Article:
Bridgerton Season 3 Finale Review: Two Weddings and a Butterfly Ball Close Out This Chapter of Delights

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It can’t be over already!


This season’s final episodes covered a dizzying amount of ground as betrayals and juicy reveals stacked up and threatened to leave no way out for both of our Lady Whistledowns and most of their gentle readers.


It was often ridiculous and thoroughly enjoyable.


Colin Continues to Evolve


Colin’s discovery of Pen’s secret was a miracle of succinct heartbreak.


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It was the first of many scenes where our hero spilled what can only be described as the handsomest of tears.


Luke Newton completely embodied Colin’s emotional journey as the well-traveled Bridgerton who discovered he still had room to grow as a man.


He’s cultivated a smooth persona that operates at a bit of a distance, so it’s refreshing to watch that crumble as conflicts with his family and Pen bring out his more passionate instincts.


Eloise’s betrayal especially cracks his defenses.

Colin: How long have you known? I saw you leaving a private room with Penelope last night shortly before I found her.
Eloise: I had been trying to make her tell you.
Colin: You should’ve told me yourself.
Eloise: And you should’ve told me you were in love with my best friend before you tripped into the drawing room engaged!


Colin has always leaned toward forgiveness, especially with Marina and Lady Featherington in the past.


Eloise has hurt him, but he recognizes how his actions have affected others.


Extra Whistledown, Read All About It


The double edition of Whistledown was a delight, and Cressida’s voiceover just added to the cruelty of her issue’s extended jabs at the Bridgerton family.


It was startling when Pen’s edition of Whistledown featured equally sharp barbs for other ton members — had she really been this vicious in print all along?


Related: Bridgerton Season Premiere Review: Can Polin’s Engagement Survive Cressida Cowper?


This gave Pen’s character a bit more shading, suggesting the true depth of loneliness that made her start writing Whistledown in the first place.


What was truly surprising about Cressida’s edition (aside from the suggestion that with so many Bridgerton siblings, not all could be legitimate) was how well-written it was.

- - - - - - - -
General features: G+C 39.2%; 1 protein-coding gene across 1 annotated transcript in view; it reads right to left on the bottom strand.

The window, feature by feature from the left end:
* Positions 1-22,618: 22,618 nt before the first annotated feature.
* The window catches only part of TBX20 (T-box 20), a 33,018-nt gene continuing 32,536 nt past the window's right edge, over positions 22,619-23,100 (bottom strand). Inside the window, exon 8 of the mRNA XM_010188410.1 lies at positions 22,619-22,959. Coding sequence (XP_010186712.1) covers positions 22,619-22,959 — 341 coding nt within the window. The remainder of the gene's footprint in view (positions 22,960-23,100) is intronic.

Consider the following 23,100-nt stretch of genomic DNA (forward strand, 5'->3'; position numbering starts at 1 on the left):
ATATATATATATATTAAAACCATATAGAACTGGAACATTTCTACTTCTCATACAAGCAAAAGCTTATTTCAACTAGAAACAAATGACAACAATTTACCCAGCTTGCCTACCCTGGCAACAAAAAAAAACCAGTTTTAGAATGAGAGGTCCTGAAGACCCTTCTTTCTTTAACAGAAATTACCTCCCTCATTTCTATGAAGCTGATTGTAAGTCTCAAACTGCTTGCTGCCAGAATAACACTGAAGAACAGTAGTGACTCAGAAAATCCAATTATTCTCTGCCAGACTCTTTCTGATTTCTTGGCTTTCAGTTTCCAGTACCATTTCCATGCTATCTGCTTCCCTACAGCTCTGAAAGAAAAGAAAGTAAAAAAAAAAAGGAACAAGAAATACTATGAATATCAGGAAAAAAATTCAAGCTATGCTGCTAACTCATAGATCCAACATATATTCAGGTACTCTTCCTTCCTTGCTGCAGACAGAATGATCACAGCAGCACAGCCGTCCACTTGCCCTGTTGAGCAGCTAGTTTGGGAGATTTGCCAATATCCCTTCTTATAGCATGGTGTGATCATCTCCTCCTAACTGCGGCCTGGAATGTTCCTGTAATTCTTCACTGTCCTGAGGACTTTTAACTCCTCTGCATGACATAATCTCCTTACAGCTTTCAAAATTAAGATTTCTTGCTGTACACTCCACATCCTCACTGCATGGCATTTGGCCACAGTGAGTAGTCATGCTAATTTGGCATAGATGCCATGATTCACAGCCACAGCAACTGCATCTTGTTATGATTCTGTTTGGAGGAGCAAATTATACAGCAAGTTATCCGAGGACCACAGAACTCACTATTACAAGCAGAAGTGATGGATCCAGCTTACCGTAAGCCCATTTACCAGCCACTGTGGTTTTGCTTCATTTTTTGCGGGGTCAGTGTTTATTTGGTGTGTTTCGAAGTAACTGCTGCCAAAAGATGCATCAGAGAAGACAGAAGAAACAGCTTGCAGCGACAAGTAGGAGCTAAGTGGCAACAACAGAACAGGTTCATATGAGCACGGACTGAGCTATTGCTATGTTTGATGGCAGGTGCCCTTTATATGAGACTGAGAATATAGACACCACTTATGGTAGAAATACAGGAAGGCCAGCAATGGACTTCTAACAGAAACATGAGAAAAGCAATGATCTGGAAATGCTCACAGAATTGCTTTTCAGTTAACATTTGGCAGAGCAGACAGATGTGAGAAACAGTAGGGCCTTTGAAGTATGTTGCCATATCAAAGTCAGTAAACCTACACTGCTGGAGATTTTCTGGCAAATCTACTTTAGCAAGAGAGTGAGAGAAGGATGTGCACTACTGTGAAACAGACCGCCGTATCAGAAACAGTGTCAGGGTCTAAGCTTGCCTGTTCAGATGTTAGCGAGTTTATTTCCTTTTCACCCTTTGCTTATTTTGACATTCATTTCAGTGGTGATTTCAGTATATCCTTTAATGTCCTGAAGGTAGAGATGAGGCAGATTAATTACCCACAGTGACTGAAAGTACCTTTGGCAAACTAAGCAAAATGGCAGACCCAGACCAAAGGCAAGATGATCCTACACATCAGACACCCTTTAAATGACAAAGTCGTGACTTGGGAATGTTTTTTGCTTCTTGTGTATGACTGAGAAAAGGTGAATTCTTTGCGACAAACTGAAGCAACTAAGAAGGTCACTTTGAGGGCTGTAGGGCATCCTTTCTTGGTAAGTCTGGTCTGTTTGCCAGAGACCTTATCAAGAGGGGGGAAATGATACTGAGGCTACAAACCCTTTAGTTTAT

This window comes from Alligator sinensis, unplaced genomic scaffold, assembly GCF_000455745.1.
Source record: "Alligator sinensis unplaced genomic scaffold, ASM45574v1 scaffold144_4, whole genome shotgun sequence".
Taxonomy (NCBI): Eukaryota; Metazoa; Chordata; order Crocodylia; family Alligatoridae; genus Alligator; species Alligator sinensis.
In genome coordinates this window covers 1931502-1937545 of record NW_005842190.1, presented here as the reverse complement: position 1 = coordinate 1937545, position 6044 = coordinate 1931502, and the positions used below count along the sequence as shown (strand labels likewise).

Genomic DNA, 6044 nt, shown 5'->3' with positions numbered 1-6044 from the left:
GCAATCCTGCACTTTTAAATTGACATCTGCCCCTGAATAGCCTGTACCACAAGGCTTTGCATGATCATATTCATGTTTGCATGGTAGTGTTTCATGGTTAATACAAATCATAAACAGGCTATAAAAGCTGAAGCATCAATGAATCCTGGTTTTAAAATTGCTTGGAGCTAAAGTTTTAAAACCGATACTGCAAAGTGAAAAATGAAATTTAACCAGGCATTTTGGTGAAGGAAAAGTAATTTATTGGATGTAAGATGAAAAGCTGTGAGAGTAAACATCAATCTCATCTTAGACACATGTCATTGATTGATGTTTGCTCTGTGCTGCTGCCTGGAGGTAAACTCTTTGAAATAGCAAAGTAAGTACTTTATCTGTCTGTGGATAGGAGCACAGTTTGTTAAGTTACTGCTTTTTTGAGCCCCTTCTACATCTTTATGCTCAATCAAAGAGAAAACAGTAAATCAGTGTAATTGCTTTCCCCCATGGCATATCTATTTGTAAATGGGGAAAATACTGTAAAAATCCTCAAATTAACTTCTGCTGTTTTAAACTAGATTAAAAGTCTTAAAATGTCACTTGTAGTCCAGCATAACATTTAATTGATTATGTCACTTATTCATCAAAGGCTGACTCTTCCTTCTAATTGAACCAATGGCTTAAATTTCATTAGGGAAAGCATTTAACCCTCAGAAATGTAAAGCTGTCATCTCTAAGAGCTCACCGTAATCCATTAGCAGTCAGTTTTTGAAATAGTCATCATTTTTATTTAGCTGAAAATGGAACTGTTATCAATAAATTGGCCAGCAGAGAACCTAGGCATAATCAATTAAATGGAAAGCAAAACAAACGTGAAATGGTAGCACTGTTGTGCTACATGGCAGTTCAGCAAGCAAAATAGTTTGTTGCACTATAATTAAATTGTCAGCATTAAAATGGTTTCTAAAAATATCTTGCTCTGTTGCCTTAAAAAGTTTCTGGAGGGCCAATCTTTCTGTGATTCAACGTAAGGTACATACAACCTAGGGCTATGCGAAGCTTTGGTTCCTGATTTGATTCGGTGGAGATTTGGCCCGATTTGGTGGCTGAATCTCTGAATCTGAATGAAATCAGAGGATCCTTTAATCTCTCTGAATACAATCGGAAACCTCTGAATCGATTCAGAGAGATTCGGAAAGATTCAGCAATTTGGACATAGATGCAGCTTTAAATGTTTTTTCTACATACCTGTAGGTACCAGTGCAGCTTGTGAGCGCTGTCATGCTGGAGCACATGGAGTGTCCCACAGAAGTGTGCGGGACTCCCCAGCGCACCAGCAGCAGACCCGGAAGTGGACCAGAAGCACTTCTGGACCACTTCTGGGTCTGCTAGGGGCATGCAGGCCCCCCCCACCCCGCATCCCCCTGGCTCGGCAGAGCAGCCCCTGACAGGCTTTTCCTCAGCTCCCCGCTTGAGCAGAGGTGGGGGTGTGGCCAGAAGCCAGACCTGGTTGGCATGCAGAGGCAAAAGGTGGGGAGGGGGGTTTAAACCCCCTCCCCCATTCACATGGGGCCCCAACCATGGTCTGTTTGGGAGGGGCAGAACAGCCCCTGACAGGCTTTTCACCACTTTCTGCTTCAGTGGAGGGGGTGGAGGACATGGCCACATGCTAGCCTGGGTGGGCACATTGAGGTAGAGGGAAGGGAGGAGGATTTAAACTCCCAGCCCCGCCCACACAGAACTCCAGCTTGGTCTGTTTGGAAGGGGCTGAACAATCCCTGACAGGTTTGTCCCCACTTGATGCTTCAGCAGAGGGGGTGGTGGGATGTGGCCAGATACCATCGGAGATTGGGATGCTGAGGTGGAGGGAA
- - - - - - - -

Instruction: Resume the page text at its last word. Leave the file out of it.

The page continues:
It was, therefore, a bit of a relief (or disappointment?) to find that Lady Cowper had sharpened her quill to help out her daughter and bring the Bridgertons down a peg at the same time.


This set up a potential redemption arc for Cressida that I was secretly hoping for, but it was not to be.


It was good that the series continued to give our vertically-coiffed villainess a sympathetic backstory and opportunities to change.


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But it was almost a bait and switch to watch Cressida come so close to becoming a decent person and then blow it all up by choosing blackmail.


Benedict Makes Some Friends


Benedict’s activities this season were noteworthy, but compared to the other characters, they felt like they were in the background.


His new paramour Tilley seemed like she’d lead him into trouble, and to a certain extent, she did — by expanding his horizons.


After encouraging the Mondrichs to make their own rules all season, Benedict finally followed his own advice and embraced freeing himself from society’s strictures.


We will see how that plays out next season since he sealed his fate by telling Tilley he doesn’t want a committed relationship.


Characters make plans, and Shonda Rhimes laughs.


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But I do hope that Mr. Suarez will reappear at some point next season. I loved his central casting Lord Byron vibe and his chemistry with Benedict.


Dampened Wedding Enthusiasm


It was hard to watch Colin and Penelope’s visible discord as they toured the wedding breakfast venue with their mothers.


The terse conversation they had while looking straight ahead had shades of the Duke and Daphne’s marital negotiations in Season 1.

Penelope: What will this marriage be?
Colin: That depends. I noticed there was no Whistledown this morning. Are you going to stop publishing?
Penelope: I… I do not know.
Colin: Let us get through this wedding and then we will decide what this marriage will be.